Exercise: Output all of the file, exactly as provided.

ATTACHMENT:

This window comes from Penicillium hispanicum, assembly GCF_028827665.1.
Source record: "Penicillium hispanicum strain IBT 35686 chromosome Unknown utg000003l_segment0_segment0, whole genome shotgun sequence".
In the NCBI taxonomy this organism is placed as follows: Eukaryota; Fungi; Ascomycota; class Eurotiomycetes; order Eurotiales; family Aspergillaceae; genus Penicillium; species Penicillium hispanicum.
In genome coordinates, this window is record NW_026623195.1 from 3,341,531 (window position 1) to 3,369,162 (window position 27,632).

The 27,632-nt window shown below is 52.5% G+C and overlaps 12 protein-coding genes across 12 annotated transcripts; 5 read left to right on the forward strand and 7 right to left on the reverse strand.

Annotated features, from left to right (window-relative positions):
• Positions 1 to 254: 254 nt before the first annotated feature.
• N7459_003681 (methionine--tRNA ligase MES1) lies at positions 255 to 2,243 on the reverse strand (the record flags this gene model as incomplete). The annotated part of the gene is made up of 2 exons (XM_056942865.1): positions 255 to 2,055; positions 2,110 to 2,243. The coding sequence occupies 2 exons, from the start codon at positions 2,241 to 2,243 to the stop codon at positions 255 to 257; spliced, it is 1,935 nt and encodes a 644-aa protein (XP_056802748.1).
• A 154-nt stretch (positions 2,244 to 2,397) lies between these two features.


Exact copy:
This window comes from Penicillium hispanicum, assembly GCF_028827665.1.
Source record: "Penicillium hispanicum strain IBT 35686 chromosome Unknown utg000003l_segment0_segment0, whole genome shotgun sequence".
In the NCBI taxonomy this organism is placed as follows: Eukaryota; Fungi; Ascomycota; class Eurotiomycetes; order Eurotiales; family Aspergillaceae; genus Penicillium; species Penicillium hispanicum.
In genome coordinates, this window is record NW_026623195.1 from 3,341,531 (window position 1) to 3,369,162 (window position 27,632).

The 27,632-nt window shown below is 52.5% G+C and overlaps 12 protein-coding genes across 12 annotated transcripts; 5 read left to right on the forward strand and 7 right to left on the reverse strand.

Annotated features, from left to right (window-relative positions):
• Positions 1 to 254: 254 nt before the first annotated feature.
• N7459_003681 (methionine--tRNA ligase MES1) lies at positions 255 to 2,243 on the reverse strand (the record flags this gene model as incomplete). The annotated part of the gene is made up of 2 exons (XM_056942865.1): positions 255 to 2,055; positions 2,110 to 2,243. The coding sequence occupies 2 exons, from the start codon at positions 2,241 to 2,243 to the stop codon at positions 255 to 257; spliced, it is 1,935 nt and encodes a 644-aa protein (XP_056802748.1).
• A 154-nt stretch (positions 2,244 to 2,397) lies between these two features.